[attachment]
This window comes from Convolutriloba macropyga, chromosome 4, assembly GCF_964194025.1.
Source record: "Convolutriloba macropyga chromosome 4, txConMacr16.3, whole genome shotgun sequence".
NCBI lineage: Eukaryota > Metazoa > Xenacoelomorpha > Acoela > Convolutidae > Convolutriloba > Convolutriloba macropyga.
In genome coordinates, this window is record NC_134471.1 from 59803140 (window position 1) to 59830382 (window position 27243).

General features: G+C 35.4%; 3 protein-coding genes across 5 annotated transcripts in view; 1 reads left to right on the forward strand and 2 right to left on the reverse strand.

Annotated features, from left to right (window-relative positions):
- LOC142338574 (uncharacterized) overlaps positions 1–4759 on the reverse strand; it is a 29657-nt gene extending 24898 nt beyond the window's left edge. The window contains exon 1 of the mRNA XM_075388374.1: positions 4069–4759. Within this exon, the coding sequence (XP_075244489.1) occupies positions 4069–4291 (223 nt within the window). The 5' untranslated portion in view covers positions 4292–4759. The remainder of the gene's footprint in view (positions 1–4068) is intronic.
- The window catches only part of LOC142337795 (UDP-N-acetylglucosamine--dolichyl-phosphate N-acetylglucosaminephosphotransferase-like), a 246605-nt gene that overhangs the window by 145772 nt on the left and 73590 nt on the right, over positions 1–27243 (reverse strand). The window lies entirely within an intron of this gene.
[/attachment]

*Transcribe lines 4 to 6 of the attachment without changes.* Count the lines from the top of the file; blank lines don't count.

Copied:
In genome coordinates, this window is record NC_134471.1 from 59803140 (window position 1) to 59830382 (window position 27243).

General features: G+C 35.4%; 3 protein-coding genes across 5 annotated transcripts in view; 1 reads left to right on the forward strand and 2 right to left on the reverse strand.

Annotated features, from left to right (window-relative positions):